As for where this leaves Macron, gridlocked pretty much sums it up, in our view. The Republicans may have numerous policy overlaps with Together!, especially on the economic front, but party leader Christian Jacob said he has no plans to join a formal coalition.[xii] Therefore, Macron’s bloc will likely have to form a minority government and do a lot of negotiating to win a confidence vote for its cabinet and prime minister. If negotiations don’t bear fruit, Macron has the power to dissolve the assembly and call a snap election, but voters’ apparent frustration renders that unlikely at the moment. In our view, it seems more probable that the other parties will use their leverage to the max, gain as many concessions as they can, and then move on. From there, presuming a cabinet gets confirmed, actual governing will likely mean reaching out to the Republicans for support on some measures and the Socialists or even the Greens on others, especially with nuclear power issues front and centre right now. Some proposals might squeak through, some will probably get watered down, and some will probably die on the vine. More urgent items, like addressing the issues causing Électricité de France’s nuclear power facilities to run well below capacity—risking rolling blackouts later this year—probably have a higher likelihood of passing than more contentious items like pension reform.[xiii]

Depending on your personal preferences and views of France’s economic competitiveness, you might find this to be bad or good news. But in our experience, even well-intended reforms risk creating winners and losers, with often unforeseen downstream consequences. According to our research, when stocks are familiar with the status quo, even if people think that status quo isn’t great, it is often a better the devil you know-type situation. With change comes uncertainty, and our research shows that uncertainty can weigh on stocks. We think a gridlocked government, however noisy, reduces that uncertainty, which, in our view, enables more risk-taking and investment. The benefits may not be immediately clear whilst global stocks remain mired in a very tough stretch, but we think they are likely to materialise as time rolls on.[xiv]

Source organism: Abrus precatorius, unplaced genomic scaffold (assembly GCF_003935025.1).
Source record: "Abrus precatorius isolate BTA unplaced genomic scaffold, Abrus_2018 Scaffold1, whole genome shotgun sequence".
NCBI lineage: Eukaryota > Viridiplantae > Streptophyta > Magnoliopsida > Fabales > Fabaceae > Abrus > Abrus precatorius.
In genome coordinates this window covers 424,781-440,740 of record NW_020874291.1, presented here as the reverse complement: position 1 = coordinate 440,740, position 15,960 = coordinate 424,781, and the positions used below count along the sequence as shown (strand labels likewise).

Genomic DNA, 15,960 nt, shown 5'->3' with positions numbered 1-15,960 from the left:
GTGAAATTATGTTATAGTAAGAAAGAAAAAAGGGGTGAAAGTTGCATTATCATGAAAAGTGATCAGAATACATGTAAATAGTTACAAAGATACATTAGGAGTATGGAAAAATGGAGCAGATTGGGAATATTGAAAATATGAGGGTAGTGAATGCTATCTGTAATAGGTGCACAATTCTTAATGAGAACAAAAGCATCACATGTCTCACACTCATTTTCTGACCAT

[i] Source: French Ministry of the Interior, as of 22/6/2022.

[ii] Ibid.

[iii] Ibid.

[iv] Ibid.

[v] “Jean-Luc Melenchon and NUPES Seek Majority in France,” Andreas Noll, Deutsche Welle, 18/6/2022.

[vi] Ibid.

[vii] “Macron’s Centrist Grouping Loses Absolute Majority in Parliament,” Angelique Chrisafis,” The Guardian, 20/6/2022.

[viii] “France Presidency: Francois Hollande Decides Not to Run Again,” Staff, BBC News, 1/12/2016 and “Are Traditional Political Parties Dead in France?,” Aurelien Breeden and Constant Méheut, The New York Times, 28/4/2022. Accessed through the Internet Archive.

[ix] “Macron’s Centrist Grouping Loses Absolute Majority in Parliament,” Angelique Chrisafis,” The Guardian, 20/6/2022.

[x] “Budgeting in France,” Delphine Moretti and Dirk Kraan, OECD, 2018.

[xi] “Jean-Luc Mélenchon, the Rabble-Rouser Leading the New French Left,” Clea Caulcutt, Politico, 23/5/2022, and “Marine Le Pen’s Far-Right Vision: Retooling France at Home, Abroad,” Elaine Ganley, Associated Press, 23/4/2022.

[xii] “French Election: Macron Seeks Allies to Prop Up Minority Government,” Staff, Deutsche Welle, 21/6/2022.

[xiii] “French Nuclear Power Crisis Frustrates Europe’s Push to Quit Russian Energy,” Liz Alderman, The New York Times, 19/6/2022. Accessed through the Internet Archive.

[xiv] Source: FactSet, as of 22/6/2022. Statement based on MSCI World Index return with net dividends in GBP, 31/12/2021 – 21/6/2022.